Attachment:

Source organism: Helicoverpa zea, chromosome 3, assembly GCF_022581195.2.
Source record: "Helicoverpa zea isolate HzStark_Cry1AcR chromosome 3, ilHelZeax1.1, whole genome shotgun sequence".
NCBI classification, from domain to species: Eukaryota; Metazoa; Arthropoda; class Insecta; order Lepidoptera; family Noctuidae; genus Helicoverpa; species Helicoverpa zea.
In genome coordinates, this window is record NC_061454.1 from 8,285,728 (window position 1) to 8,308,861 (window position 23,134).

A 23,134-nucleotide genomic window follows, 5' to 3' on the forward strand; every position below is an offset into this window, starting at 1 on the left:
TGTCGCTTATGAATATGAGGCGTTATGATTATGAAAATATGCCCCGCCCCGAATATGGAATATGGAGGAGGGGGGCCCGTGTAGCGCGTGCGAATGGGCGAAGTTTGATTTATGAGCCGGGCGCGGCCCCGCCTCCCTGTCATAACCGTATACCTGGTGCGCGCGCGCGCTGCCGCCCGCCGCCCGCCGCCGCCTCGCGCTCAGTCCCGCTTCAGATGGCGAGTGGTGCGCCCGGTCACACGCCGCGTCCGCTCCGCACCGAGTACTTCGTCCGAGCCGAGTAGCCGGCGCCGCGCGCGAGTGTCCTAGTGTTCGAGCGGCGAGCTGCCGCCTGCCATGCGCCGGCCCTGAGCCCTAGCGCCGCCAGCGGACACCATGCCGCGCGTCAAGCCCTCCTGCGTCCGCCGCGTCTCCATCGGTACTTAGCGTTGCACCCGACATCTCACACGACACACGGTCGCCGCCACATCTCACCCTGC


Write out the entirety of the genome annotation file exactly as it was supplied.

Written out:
Source organism: Helicoverpa zea, chromosome 3, assembly GCF_022581195.2.
Source record: "Helicoverpa zea isolate HzStark_Cry1AcR chromosome 3, ilHelZeax1.1, whole genome shotgun sequence".
NCBI classification, from domain to species: Eukaryota; Metazoa; Arthropoda; class Insecta; order Lepidoptera; family Noctuidae; genus Helicoverpa; species Helicoverpa zea.
In genome coordinates, this window is record NC_061454.1 from 8,285,728 (window position 1) to 8,308,861 (window position 23,134).

A 23,134-nucleotide genomic window follows, 5' to 3' on the forward strand; every position below is an offset into this window, starting at 1 on the left:
TGTCGCTTATGAATATGAGGCGTTATGATTATGAAAATATGCCCCGCCCCGAATATGGAATATGGAGGAGGGGGGCCCGTGTAGCGCGTGCGAATGGGCGAAGTTTGATTTATGAGCCGGGCGCGGCCCCGCCTCCCTGTCATAACCGTATACCTGGTGCGCGCGCGCGCTGCCGCCCGCCGCCCGCCGCCGCCTCGCGCTCAGTCCCGCTTCAGATGGCGAGTGGTGCGCCCGGTCACACGCCGCGTCCGCTCCGCACCGAGTACTTCGTCCGAGCCGAGTAGCCGGCGCCGCGCGCGAGTGTCCTAGTGTTCGAGCGGCGAGCTGCCGCCTGCCATGCGCCGGCCCTGAGCCCTAGCGCCGCCAGCGGACACCATGCCGCGCGTCAAGCCCTCCTGCGTCCGCCGCGTCTCCATCGGTACTTAGCGTTGCACCCGACATCTCACACGACACACGGTCGCCGCCACATCTCACCCTGC